This weekend I am volunteering for an interesting project. Community media practitioners from across rural Newfoundland are scheduled to meet at the Bonne Bay Marine Station in Norris Point to hold an unconference on participatory media called Network 11.
I happened upon this project through my work with the Ryakuga Collaborative, a not-for-profit communications company specializing in the facilitation of participatory media events. My role in the collaborative is “social networking administrator” (though I always prefer virtual community organizer as a title for such things).
Basically I have set up the Facebook, Twitter, and blog… and will attempt to coordinate participants’ social media activity during the event from Dartmouth, NS. Augmenting the event with Facebook has a few purposes. First, it expands the reach of the discussion to those who want to participate but are not physically present. Second, it creates a virtual community space for networking. And third, it creates a reference archive of the event.
These purposes will be fulfilled, provided there is significant and diverse participation with the Network 11 participants physically present at the event. I have suggested the following ways for them to participate
- invite people to this group who will be interested in participating from away
- share content (photos, discussions, music, etc) from the event in this group by uploading directly to it
- use docs to post information from report back sessions
- share links and external sources discussed among participants during the event
- create events of the workshop sessions as they emerge
- use group chat feature while on-air, incorporate it into on-air programming
- upload photos to your personal Facebook account and tag it with Network 11 or Ryakuga
- upload content in the group/on the page of your community/radio project and tag it with Network 11
- tag locations and photos of people also on Facebook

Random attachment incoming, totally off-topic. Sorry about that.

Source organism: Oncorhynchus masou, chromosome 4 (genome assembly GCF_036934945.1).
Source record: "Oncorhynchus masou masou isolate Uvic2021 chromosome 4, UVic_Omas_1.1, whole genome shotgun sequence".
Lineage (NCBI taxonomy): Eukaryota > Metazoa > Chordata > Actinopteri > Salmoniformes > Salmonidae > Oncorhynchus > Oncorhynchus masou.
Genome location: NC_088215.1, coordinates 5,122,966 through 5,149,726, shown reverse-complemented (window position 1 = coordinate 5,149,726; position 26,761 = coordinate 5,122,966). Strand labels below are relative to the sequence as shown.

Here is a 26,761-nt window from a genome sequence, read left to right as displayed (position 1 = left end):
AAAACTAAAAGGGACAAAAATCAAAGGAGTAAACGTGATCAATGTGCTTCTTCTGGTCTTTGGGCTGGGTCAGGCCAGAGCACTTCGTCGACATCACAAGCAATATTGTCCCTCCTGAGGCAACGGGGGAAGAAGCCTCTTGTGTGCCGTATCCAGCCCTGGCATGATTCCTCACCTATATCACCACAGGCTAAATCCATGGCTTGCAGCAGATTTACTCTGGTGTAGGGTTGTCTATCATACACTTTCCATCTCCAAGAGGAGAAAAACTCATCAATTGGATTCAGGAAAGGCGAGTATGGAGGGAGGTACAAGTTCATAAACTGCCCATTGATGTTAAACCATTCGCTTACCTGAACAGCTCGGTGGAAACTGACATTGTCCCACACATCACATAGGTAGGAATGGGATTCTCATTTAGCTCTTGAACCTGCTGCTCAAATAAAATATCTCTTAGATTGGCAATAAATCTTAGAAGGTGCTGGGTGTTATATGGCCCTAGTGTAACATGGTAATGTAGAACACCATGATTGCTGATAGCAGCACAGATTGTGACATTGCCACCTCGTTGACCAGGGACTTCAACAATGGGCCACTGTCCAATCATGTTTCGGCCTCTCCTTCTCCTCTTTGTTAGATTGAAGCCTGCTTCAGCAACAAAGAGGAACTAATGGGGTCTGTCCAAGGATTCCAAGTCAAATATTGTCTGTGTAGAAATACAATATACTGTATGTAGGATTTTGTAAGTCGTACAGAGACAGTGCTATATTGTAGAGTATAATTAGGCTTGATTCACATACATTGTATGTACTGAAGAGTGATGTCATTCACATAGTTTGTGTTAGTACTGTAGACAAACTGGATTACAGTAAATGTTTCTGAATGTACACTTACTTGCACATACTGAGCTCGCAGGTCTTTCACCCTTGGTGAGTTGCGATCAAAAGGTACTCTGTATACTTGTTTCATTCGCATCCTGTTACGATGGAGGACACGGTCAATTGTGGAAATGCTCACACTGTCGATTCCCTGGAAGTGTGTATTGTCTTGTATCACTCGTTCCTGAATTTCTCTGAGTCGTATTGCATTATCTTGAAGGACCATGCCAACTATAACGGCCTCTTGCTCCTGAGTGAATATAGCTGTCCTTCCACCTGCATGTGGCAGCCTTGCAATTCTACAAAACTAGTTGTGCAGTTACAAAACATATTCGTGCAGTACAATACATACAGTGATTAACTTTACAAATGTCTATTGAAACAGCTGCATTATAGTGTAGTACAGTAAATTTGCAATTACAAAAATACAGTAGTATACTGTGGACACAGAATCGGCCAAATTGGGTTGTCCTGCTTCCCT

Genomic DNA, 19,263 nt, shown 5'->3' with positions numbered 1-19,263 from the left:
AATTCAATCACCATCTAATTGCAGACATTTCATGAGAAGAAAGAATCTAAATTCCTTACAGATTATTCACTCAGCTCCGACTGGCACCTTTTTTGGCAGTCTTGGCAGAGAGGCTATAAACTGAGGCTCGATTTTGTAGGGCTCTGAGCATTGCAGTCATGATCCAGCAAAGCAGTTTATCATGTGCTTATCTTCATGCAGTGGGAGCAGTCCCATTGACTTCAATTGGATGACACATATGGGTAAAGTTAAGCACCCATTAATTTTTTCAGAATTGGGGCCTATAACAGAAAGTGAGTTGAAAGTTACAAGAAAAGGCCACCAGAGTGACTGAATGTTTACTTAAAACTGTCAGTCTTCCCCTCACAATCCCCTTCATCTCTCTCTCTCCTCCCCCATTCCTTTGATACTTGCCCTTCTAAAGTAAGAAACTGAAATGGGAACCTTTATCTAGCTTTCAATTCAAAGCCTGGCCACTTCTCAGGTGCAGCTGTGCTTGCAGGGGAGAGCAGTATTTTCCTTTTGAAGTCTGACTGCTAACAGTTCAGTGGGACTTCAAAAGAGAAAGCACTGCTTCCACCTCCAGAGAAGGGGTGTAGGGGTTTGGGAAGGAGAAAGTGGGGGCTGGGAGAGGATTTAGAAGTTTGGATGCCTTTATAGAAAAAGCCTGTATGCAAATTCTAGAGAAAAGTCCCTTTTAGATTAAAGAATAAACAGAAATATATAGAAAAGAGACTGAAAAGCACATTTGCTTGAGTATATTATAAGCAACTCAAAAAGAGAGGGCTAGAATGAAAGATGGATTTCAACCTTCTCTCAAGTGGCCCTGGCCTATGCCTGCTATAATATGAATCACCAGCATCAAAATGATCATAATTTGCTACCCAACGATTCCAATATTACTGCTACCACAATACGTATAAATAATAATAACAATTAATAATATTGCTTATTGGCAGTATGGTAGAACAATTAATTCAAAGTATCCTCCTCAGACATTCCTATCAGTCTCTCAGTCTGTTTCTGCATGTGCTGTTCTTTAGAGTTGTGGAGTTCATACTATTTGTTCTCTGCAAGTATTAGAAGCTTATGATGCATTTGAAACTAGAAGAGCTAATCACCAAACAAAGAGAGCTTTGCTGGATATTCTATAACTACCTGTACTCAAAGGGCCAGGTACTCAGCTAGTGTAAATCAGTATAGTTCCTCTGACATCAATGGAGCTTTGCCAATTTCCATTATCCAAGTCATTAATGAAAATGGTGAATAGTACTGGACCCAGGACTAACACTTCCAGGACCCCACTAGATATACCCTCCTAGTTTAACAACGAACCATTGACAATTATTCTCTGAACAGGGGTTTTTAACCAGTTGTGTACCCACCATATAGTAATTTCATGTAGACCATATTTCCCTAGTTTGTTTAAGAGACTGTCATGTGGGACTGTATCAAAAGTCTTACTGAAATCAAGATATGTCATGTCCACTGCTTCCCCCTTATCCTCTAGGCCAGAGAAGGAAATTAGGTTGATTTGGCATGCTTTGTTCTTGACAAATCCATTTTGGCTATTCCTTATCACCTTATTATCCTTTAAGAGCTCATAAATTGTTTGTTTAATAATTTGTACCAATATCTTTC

The Newfoundland Rural Secretariat asked Network 11 participants:
How can regional communication be enhanced towards rural sustainability in NL?
Social capital has been identified as an important resource towards sustainable development in both rural and urban settings (see work from Robert Putnam, Richard Florida). However, from the rural perspective, geography remain a significant factor in sustainable development. Distance still remains a barrier (see work from Looker and Thiessen).
Distance between rural communities often leads to the bonding of social capital to isolated networks inside the community, rather than bridging it to other networks outside the community.
Studies have shown that bridging between social networks has positive effects on economic development, for the individual (see Beugelsdijk and Smulders “Bridging and Bonding Social Capital: Which type is good for economic growth?”) and for a region (see Knudsen, Flordia and Rousseau “Bridging and Bonding: A Multi-dimensional Approach to Regional Social Capital). A certain level of bonding networks is necessary for bridging to have lasting effects. However, too much bonding within social networks can have negative effects on economic growth.
A regional communication infrastructure is important for the creation and conversion of social capital in communities. In NL, regional communication has been taking place in the form of participatory media events.
Successful communication infrastructures have emerged within communities, however, there still lacks an important element for it to start yielding convertible social capital – connectedness. While “bonding” networks have formed within communities, the focus now should shift to “bridging” those networks across rural NL.
When it comes to the communication infrastructure in rural NL, these are suggestions towards bridging communities together towards the common goal of regional sustainable development:
- create a central network of all of the communication groups using social media
- follow the model of informal organization (http://en.wikipedia.org/wiki/Informal_Organization)
- ensure the infrastructure remains citizen owned and operated
- engage in practices of mutual promotion of community activities
- share knowledge, resources, skills and technology (perhaps a technical library)
- gather face to face regularly to reinforce connections made between members as mediated experiences (rotating unconferences in communities)